In the first election to the borough council, held on 1 November 1900 the Progressives gained a majority, with 22 of the 30 councillors. The Moderates (supported by the Conservative Party) formed the 8 member opposition group. The Progressives increased their majority to 24 at the 1903 elections, and in 1906 they won all the seats on the council. The Progressives held the council against the Municipal Reform Party until 1919 when the Labour Party gained a majority. Progressive and Liberals regained control at the 1925 election, holding power until 1934.
In 1934, Labour again took control, and from that date held all the seats on the council until the borough's abolition.
For parliamentary elections, Bethnal Green was divided into two constituencies in 1885. Each consisted of two wards of the borough and earlier vestry:
In 1950, the borough's representation was decreased to a single constituency of Bethnal Green, which in 1955 was expanded to also include three wards from the neighbouring Metropolitan Borough of Hackney.
Population and area
The area of the borough was 760 acres (3.1 km2). It included the districts now known as Bethnal Green, Cambridge Heath and Globe Town, stretching to include part of the Boundary Estate in the west and parts of Mile End Park and Victoria Park in the east. In the south its boundary stopped just short of The Blind Beggar pub on Whitechapel Road. The populations recorded in National Censuses were:
Bethnal Green Vestry 1801-1899
Metropolitan Borough 1900-1961
Second World War
During World War II, the Borough suffered from heavy aerial bombing. It is estimated that 80 tons of bombs fell on this area alone, affecting 21,700 houses, destroying 2,233 and making a further 893 uninhabitable. During the course of the aerial bombardment, 555 people were killed, and 400 were seriously injured.
- T F T Baker (editor) (1998). "Bethnal Green - Introduction". A History of the County of Middlesex: Volume 11: Stepney, Bethnal Green. British History Online. Retrieved 13 August 2010.
- "History of the Church". St Matthew's Church, Bethnal Green. Retrieved 11 January 2013.
- "Bethnal Green - Local Government". A History of the County of Middlesex: Volume 11: Stepney, Bethnal Green. 1998. Retrieved 13 August 2010.
- Pevsner, Nikolaus (1952). London except the Cities of London and Westminster. The Buildings of England. Harmondsworth: Penguin Books. pp. 65–66.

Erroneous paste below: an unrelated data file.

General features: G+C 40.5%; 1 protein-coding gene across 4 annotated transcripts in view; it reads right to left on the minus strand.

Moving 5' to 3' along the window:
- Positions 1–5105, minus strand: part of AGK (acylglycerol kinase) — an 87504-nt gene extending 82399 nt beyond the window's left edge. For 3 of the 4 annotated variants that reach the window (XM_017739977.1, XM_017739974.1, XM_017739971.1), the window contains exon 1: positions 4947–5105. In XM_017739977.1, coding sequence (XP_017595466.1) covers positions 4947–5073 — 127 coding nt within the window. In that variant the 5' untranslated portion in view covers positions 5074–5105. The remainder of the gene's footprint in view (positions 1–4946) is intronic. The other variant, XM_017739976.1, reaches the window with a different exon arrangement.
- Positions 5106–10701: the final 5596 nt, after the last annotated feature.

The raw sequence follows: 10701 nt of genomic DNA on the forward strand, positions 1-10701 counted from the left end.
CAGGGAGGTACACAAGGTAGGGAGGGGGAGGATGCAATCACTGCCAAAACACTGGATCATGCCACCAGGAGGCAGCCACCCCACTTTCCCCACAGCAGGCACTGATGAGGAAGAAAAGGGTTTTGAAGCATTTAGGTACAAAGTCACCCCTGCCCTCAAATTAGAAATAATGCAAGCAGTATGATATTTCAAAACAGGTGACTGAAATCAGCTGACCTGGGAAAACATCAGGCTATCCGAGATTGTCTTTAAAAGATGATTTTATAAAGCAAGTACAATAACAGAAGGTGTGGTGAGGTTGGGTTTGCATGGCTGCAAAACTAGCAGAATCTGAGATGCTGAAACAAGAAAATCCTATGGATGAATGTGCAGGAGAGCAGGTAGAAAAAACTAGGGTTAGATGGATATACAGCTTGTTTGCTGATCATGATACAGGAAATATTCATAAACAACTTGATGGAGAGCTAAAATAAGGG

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- An Act to make Hamlet of Bethnal Green a Separate Parish 16 Geo. II c. 28
- The London Gazette Issue: 21802. 20 October 1855. pp. 3881–3882. Retrieved 9 April 2015.
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- , 'Bethnal Green: List of Churches', A History of the County of Middlesex: Volume 11: Stepney, Bethnal Green (1998), pp. 217-226. Date accessed: 13 March 2014.
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- "Town Hall Hotel & Apartments". Design Hotels. Retrieved 8 April 2013.
- Blind Beggar of Bethnal Green (East London History) accessed 3 Dec 2007
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- Election results as reported in The Times, 3 November 1900; 4 November 1903; 3 November 1906; 2 November 1909; 2 November 1912; 4 November 1919; 4 November 1925; 3 November 1928; 4 November 1931; 3 November 1934; 3 November 1937; 2 November 1945; 7 May 1949; 7 May 1953; 11 May 1956; 8 May 1959; 12 May 1962
- Statistical Abstract for London, 1901 (Vol. IV).
- Bethnal Green MetB: Census Tables at Vision of Britain accessed on 14 Dec 2006
- The census was suspended for World War II
- Bethnal Green: Building and Social Conditions from 1915 to 1945, A History of the County of Middlesex: Volume 11: Stepney, Bethnal Green (1998), pp. 132-135|separator =, accessed: 12 July 2008.
- Robert Donald, ed. (1907). "London: Bethnal Green". Municipal Year Book of the United Kingdom for 1907. London: Edward Lloyd.